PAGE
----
Haire went on to share one anecdote of his experience with Mullins, commenting that, “My nephews come up to visit from Atlanta, big Braves fans, they called me after Cedric got drafted and said, “Hey, did you know that the Orioles are my new favorite team,” just because that’s how he carries himself. My son is two years old and I’ve got video of him saying, “Get a hit Mullins.” That’s just the kind of presence that he commands, he’s just one of those guys that makes such a positive impression.”
Mullins’ former teammates share in these sentiments. Steven Leonard, the Camels starting catcher this past season and a 23rd round pick by the Colorado Rockies, contended that, “[Nobody] would have one bad thing to say about him. He was a very hard worker, helped push me as well. Love the guy.”
Mullins is the first to admit that the way he carries himself dates back to his younger days and a message passed on to him from a youth league mentor. “There was one coach when I was about 11-years-old, and he continuously drilled this in my head,” Mullins explained. “He just wanted me to be professional in everything I did. When it came to baseball all the way down to just talking to somebody in a normal conversation. Be professional about it. Carry yourself in a way that people will respect you. When it all comes down to it, that you made a name for yourself in a positive manner.”
Heath Bowers, a right-handed pitcher for the Camels and the eventual 24th round pick by the Oakland Athletics, disclosed that Mullins “was an outstanding guy and a great teammate. He opened up and was a lot of fun to be around as we got to know each other more.”
Bowers and Mullins chatted about the draft throughout their season, and connected later on draft day to congratulate one another and discuss their experiences with it.
The two went on to share an unparalleled moment in Vermont back on June 24. As Bowers was set to make his debut that day as the Lake Monsters were hosting the Ironbirds, Mullins became the first batter Bowers faced in his professional career.
“He won that battle,” Bowers joked, “with a bunt single. That just goes to show how frustrating Cedric is to pitch to. He can do it all. Players with his abilities are great to play with and rough to play against.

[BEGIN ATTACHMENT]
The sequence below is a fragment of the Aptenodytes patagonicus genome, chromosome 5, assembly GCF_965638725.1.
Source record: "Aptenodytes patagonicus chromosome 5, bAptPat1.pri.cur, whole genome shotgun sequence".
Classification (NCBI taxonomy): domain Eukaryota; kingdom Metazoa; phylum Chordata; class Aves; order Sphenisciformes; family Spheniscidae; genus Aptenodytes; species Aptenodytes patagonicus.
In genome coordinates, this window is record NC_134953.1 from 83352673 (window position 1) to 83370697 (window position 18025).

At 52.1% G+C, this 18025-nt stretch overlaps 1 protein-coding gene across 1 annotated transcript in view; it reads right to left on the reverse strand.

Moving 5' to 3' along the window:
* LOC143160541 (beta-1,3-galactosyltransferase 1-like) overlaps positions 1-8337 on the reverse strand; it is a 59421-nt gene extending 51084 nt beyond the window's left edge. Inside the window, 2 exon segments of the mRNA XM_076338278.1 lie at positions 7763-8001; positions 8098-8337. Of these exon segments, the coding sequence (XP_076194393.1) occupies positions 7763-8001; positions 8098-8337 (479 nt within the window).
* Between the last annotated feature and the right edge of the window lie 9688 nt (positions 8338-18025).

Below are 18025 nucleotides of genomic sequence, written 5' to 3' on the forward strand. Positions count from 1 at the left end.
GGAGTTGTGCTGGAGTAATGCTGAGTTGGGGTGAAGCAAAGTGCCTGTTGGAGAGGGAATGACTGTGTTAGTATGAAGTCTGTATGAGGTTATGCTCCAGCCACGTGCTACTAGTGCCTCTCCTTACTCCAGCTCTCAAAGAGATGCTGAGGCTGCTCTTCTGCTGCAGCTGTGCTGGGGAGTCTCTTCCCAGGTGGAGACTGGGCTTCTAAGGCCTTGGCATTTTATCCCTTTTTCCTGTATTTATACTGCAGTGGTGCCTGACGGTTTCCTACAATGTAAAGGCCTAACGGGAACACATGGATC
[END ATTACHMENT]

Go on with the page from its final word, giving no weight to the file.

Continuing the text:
With a wealth of opportunities sitting in front of Mullins, levels of the minor leagues just waiting for his contributions, he has high aspirations of where his career path may take him.
“I definitely see myself on the 40-man roster,” he exclaimed. “Everyone has to see themselves at that point. To keep that goal on the forefront of your mind, that definitely pushes you every single day.”
Defense, however, will be the weapon that helps propel Mullins to take each next step.
“I know that the guy could have left here and gone to play in the outfield for the Baltimore Orioles tomorrow,” Haire pointed out about his former outfielder. “That’s one thing about him, just from a defensive standpoint, he was ready. He is ready. You can’t say that about a lot of guys coming out of college that they could go and roam around the outfield with a bunch of big leaguers.”
Scouts have noted his premium defensive abilities since he started college, and it has been noted that these skills include both range and arm, the two paramount tools to sticking in center field as the levels progress.
“It needs to be noted,” Bowers interjected, “that he is one of the best center fielders that I have ever seen. His range is tremendous and he has a knack for making the toughest plays look easy. It was a blessing to have him roaming center field for us [at Campbell].”
“I take a lot of pride in my defense,” Mullins quipped. “If there’s a ball in the gap, even if people think it’s impossible to get that, I always say it’s in my game to get that ball.”
As for a potential career ceiling for Mullins, he is certainly aware that three-time MVP and 10-time All Star Albert Pujols was also a 13th round selection, taken by the St. Louis Cardinals back in the 1999 Amateur Draft –
“Hey, if he can do it, he was picked in the 13th round, and look where he is now. Anything is possible.
Ryan Blake contributed to this article